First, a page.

Bahrain and American Arms Sales
How America denounces human rights offending nations, then sells them weapons. By Kyle Boulden
The recent “Arab Spring” has seen sweeping political changes across the Middle East, with governments toppled and democratic movements gaining more and more momentum. This revolution has not been without bloodshed however, as corrupt dictators and governments struggle to retain their grip on power.
Bahrain was one such country, where protestors demanding greater political, social, and economic rights were brutally suppressed by the ruling monarchy. At least 30 people were killed, and hundreds were wounded.
Across the world, the condemnation was unanimous as governments denounced the violent crackdown, which included the use of live ammunition and the alleged torture of detained protestors. More recently, Bahrain has been back in the news after a special security court sentenced 20 doctors and nurses who treated wounded protesters to jail sentences ranging up to 15 years. They were charged, implausibly enough, with stealing medicine and occupying a medical complex for “political purposes.”
Those decisions led to new rounds of criticism from the international community, including appeals to U.N. Secretary-General Ban Ki-moon for an investigation into the cases and related claims of abuse while in custody. And yet, in a stunning move just this past week, the United States announced new plans to sell $53 million worth of military equipment to Bahrain. This is in addition to $200 million that was approved by the US State Department in 2010.
The new purchases comprise a range of weapons and equipment, including 44 armoured Humvees. These are precisely the types of vehicles that were eventually brought into Bahrain by Saudi Arabia, who sent 1000 troops there in March after the tiny Gulf state asked for their help in quelling the unrest.
It’s funny how things can change over just a few months. In June, the Obama Administration denounced Bahrain’s actions, albeit half-heartedly, to the United Nations Human Rights Council, adding them to a list of human rights’ offenders that also included Iran, Sudan, Burma and Gaddafi’s former government in Libya.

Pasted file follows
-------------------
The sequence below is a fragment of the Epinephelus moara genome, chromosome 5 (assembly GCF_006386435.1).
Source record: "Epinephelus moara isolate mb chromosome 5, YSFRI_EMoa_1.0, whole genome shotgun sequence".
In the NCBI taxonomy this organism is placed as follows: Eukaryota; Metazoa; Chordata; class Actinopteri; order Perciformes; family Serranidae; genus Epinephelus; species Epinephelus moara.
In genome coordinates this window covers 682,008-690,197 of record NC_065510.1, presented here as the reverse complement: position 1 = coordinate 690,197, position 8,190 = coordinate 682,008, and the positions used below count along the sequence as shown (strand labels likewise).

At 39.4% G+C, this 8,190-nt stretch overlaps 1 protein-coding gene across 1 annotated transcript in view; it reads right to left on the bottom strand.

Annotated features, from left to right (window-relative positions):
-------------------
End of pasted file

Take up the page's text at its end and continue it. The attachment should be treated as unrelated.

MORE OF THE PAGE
Meanwhile, in a mind-boggling recent press release trumpeting the proposed sale, the US State Department called Bahrain an important ally that “has been, and continues to be, an important force for political stability and economic progress in the Middle East.”
Of course, this hypocrisy may not come as a surprise to followers of international politics. The United States are by far the largest exporter of weapons in the world, with some $8.6 billion in sales in 2010. Other recipients of American arms include many of the countries facing profound impacts from the Arab Spring, including Yemen, Saudi Arabia and the former dictatorship in Egypt (who bought over $385 million in arms from the United States between 2009 and 2010).
What we have here is yet another example of decisions being made that display a woeful ignorance to the detrimental impact on humanity. Without even delving into the broader issue of the ongoing propagation of arms around the world, providing arms to the Bahraini regime, that has so clearly committed human rights violations, sets another negative precedent in the international community.
Despite their commitment to peace and democracy, time and time again the United States has shown that their willingness to stand up for democratic principles only goes so far as their wallets will allow. This short-sighted behaviour creates a situation where countries like Bahrain can get away with stifling progress for the good of humanity, without fear of serious consequences. There is no broader wisdom in making decisions like this, only a wilful ignorance of the long-term damage to humanity.